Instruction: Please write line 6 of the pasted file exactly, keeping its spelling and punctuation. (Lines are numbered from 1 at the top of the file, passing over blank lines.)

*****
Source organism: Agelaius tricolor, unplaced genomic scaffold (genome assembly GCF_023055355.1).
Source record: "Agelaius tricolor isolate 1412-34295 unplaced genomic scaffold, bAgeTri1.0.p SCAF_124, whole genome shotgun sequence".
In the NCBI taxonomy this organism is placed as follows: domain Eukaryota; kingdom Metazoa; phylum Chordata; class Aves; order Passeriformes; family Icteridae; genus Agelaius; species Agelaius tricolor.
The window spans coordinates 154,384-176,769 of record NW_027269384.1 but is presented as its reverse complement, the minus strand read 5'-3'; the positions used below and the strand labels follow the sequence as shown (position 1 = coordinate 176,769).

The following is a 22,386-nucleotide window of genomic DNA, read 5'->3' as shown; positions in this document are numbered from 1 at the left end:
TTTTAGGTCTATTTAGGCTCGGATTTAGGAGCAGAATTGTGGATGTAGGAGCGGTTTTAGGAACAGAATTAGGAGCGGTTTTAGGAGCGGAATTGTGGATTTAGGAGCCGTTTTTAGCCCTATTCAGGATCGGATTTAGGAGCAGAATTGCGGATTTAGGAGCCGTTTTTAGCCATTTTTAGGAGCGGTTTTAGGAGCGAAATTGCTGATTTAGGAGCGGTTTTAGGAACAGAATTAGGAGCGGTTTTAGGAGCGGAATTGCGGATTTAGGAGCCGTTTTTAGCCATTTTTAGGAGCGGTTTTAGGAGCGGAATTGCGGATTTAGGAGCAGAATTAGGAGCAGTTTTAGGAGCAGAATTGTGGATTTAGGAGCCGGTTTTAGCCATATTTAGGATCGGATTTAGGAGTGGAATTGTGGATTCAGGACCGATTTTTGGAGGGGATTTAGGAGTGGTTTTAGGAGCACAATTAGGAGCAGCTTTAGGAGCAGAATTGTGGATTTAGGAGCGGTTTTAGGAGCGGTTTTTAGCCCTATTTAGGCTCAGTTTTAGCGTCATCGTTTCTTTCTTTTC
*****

TTTTAGGTCTATTTAGGCTCGGATTTAGGAGCAGAATTGTGGATGTAGGAGCGGTTTTAGGAACAGAATTAGGAGCGGTTTTAGGAGCGGAATTGTGGATTTAGGAGCCGTTTTTAGCCCTATTCAGGATCGGATTTAGGAGCAGAATTGCGGATTTAGGAGCCGTTTTTAGCCATTTTTAGGAGCGGTTTTAGGAGCGAAATTGCTGATTTAGGAGCGGTTTTAGGAACAGAATTAGGAGCGGTTTTAGGAGCGGAATTGCGGATTTAGGAGCCGTTTTTAGCCATTTTTAGGAGCGGTTTTAGGAGCGGAATTGCGGATTTAGGAGCAGAATTAGGAGCAGTTTTAGGAGCAGAATTGTGGATTTAGGAGCCGGTTTTAGCCATATTTAGGATCGGATTTAGGAGTGGAATTGTGGATTCAGGACCGATTTTTGGAGGGGATTTAGGAGTGGTTTTAGGAGCACAATTAGGAGCAGCTTTAGGAGCAGAATTGTGGATTTAGGAGCGGTTTTAGGAGCGGTTTTTAGCCCTATTTAGGCTCAGTTTTAGCGTCATCGTTTCTTTCTTTTC